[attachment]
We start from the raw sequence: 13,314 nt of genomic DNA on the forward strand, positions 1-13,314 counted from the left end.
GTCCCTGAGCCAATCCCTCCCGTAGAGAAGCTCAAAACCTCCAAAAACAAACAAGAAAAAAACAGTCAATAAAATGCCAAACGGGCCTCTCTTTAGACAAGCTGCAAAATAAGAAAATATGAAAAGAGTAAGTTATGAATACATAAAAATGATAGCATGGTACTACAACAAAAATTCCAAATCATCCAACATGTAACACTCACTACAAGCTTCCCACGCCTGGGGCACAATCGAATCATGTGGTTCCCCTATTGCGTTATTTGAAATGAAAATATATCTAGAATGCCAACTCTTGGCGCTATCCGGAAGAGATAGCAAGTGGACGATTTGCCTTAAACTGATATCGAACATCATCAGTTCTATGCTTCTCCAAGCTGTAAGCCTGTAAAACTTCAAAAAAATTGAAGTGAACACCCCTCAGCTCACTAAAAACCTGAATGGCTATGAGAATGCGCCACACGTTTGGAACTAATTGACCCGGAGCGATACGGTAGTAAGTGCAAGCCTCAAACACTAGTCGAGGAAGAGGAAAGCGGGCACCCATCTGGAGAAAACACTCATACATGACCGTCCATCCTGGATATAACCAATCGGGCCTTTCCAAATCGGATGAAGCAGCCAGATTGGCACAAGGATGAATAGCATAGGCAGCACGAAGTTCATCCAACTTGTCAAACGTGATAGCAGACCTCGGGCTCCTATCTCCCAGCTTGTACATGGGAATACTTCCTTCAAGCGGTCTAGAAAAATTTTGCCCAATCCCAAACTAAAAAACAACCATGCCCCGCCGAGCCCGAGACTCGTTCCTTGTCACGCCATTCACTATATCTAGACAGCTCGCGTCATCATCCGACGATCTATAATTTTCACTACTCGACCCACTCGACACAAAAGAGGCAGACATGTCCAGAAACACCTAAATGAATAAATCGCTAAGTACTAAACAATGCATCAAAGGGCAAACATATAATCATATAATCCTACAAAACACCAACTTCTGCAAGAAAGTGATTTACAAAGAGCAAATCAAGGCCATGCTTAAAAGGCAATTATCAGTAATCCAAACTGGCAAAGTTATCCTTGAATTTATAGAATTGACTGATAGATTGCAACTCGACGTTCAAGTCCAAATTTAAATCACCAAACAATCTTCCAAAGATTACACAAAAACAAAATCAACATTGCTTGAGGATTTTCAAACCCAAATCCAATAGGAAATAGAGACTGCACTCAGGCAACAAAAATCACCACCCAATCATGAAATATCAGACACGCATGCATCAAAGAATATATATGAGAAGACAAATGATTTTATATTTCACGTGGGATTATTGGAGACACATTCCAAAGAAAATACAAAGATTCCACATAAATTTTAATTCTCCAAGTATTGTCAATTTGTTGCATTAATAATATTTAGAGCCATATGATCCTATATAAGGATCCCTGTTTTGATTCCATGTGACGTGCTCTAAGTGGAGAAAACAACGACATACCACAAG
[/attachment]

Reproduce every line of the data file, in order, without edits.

We start from the raw sequence: 13,314 nt of genomic DNA on the forward strand, positions 1-13,314 counted from the left end.
GTCCCTGAGCCAATCCCTCCCGTAGAGAAGCTCAAAACCTCCAAAAACAAACAAGAAAAAAACAGTCAATAAAATGCCAAACGGGCCTCTCTTTAGACAAGCTGCAAAATAAGAAAATATGAAAAGAGTAAGTTATGAATACATAAAAATGATAGCATGGTACTACAACAAAAATTCCAAATCATCCAACATGTAACACTCACTACAAGCTTCCCACGCCTGGGGCACAATCGAATCATGTGGTTCCCCTATTGCGTTATTTGAAATGAAAATATATCTAGAATGCCAACTCTTGGCGCTATCCGGAAGAGATAGCAAGTGGACGATTTGCCTTAAACTGATATCGAACATCATCAGTTCTATGCTTCTCCAAGCTGTAAGCCTGTAAAACTTCAAAAAAATTGAAGTGAACACCCCTCAGCTCACTAAAAACCTGAATGGCTATGAGAATGCGCCACACGTTTGGAACTAATTGACCCGGAGCGATACGGTAGTAAGTGCAAGCCTCAAACACTAGTCGAGGAAGAGGAAAGCGGGCACCCATCTGGAGAAAACACTCATACATGACCGTCCATCCTGGATATAACCAATCGGGCCTTTCCAAATCGGATGAAGCAGCCAGATTGGCACAAGGATGAATAGCATAGGCAGCACGAAGTTCATCCAACTTGTCAAACGTGATAGCAGACCTCGGGCTCCTATCTCCCAGCTTGTACATGGGAATACTTCCTTCAAGCGGTCTAGAAAAATTTTGCCCAATCCCAAACTAAAAAACAACCATGCCCCGCCGAGCCCGAGACTCGTTCCTTGTCACGCCATTCACTATATCTAGACAGCTCGCGTCATCATCCGACGATCTATAATTTTCACTACTCGACCCACTCGACACAAAAGAGGCAGACATGTCCAGAAACACCTAAATGAATAAATCGCTAAGTACTAAACAATGCATCAAAGGGCAAACATATAATCATATAATCCTACAAAACACCAACTTCTGCAAGAAAGTGATTTACAAAGAGCAAATCAAGGCCATGCTTAAAAGGCAATTATCAGTAATCCAAACTGGCAAAGTTATCCTTGAATTTATAGAATTGACTGATAGATTGCAACTCGACGTTCAAGTCCAAATTTAAATCACCAAACAATCTTCCAAAGATTACACAAAAACAAAATCAACATTGCTTGAGGATTTTCAAACCCAAATCCAATAGGAAATAGAGACTGCACTCAGGCAACAAAAATCACCACCCAATCATGAAATATCAGACACGCATGCATCAAAGAATATATATGAGAAGACAAATGATTTTATATTTCACGTGGGATTATTGGAGACACATTCCAAAGAAAATACAAAGATTCCACATAAATTTTAATTCTCCAAGTATTGTCAATTTGTTGCATTAATAATATTTAGAGCCATATGATCCTATATAAGGATCCCTGTTTTGATTCCATGTGACGTGCTCTAAGTGGAGAAAACAACGACATACCACAAG